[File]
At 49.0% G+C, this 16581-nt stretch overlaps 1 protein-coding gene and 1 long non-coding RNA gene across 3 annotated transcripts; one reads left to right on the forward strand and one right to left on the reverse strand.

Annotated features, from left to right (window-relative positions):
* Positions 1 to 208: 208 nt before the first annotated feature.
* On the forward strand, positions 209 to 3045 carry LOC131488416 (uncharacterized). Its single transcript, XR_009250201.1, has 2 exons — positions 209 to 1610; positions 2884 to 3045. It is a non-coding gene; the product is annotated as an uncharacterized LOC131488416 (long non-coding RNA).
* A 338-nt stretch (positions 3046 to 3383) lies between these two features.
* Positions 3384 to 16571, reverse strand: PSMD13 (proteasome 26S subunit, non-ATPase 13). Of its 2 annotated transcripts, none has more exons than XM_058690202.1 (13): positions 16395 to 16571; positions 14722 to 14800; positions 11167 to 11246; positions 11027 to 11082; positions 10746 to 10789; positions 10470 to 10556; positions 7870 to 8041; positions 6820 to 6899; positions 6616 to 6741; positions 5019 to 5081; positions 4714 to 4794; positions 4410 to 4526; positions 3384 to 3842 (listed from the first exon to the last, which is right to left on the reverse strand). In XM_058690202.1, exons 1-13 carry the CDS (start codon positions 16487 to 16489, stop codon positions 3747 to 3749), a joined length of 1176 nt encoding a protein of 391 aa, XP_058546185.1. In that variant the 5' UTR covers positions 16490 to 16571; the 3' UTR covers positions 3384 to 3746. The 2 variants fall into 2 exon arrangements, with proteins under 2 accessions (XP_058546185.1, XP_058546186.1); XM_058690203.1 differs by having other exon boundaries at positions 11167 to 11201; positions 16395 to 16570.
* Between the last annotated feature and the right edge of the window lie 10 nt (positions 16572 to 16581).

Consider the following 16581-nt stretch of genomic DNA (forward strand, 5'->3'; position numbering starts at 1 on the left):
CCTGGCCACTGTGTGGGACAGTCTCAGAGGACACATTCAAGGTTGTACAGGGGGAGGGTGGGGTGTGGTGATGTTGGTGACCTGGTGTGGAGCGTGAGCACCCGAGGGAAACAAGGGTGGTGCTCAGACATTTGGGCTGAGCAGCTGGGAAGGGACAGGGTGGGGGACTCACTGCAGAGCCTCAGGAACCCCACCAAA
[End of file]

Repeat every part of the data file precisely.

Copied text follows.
At 49.0% G+C, this 16581-nt stretch overlaps 1 protein-coding gene and 1 long non-coding RNA gene across 3 annotated transcripts; one reads left to right on the forward strand and one right to left on the reverse strand.

Annotated features, from left to right (window-relative positions):
* Positions 1 to 208: 208 nt before the first annotated feature.
* On the forward strand, positions 209 to 3045 carry LOC131488416 (uncharacterized). Its single transcript, XR_009250201.1, has 2 exons — positions 209 to 1610; positions 2884 to 3045. It is a non-coding gene; the product is annotated as an uncharacterized LOC131488416 (long non-coding RNA).
* A 338-nt stretch (positions 3046 to 3383) lies between these two features.
* Positions 3384 to 16571, reverse strand: PSMD13 (proteasome 26S subunit, non-ATPase 13). Of its 2 annotated transcripts, none has more exons than XM_058690202.1 (13): positions 16395 to 16571; positions 14722 to 14800; positions 11167 to 11246; positions 11027 to 11082; positions 10746 to 10789; positions 10470 to 10556; positions 7870 to 8041; positions 6820 to 6899; positions 6616 to 6741; positions 5019 to 5081; positions 4714 to 4794; positions 4410 to 4526; positions 3384 to 3842 (listed from the first exon to the last, which is right to left on the reverse strand). In XM_058690202.1, exons 1-13 carry the CDS (start codon positions 16487 to 16489, stop codon positions 3747 to 3749), a joined length of 1176 nt encoding a protein of 391 aa, XP_058546185.1. In that variant the 5' UTR covers positions 16490 to 16571; the 3' UTR covers positions 3384 to 3746. The 2 variants fall into 2 exon arrangements, with proteins under 2 accessions (XP_058546185.1, XP_058546186.1); XM_058690203.1 differs by having other exon boundaries at positions 11167 to 11201; positions 16395 to 16570.
* Between the last annotated feature and the right edge of the window lie 10 nt (positions 16572 to 16581).

Consider the following 16581-nt stretch of genomic DNA (forward strand, 5'->3'; position numbering starts at 1 on the left):
CCTGGCCACTGTGTGGGACAGTCTCAGAGGACACATTCAAGGTTGTACAGGGGGAGGGTGGGGTGTGGTGATGTTGGTGACCTGGTGTGGAGCGTGAGCACCCGAGGGAAACAAGGGTGGTGCTCAGACATTTGGGCTGAGCAGCTGGGAAGGGACAGGGTGGGGGACTCACTGCAGAGCCTCAGGAACCCCACCAAA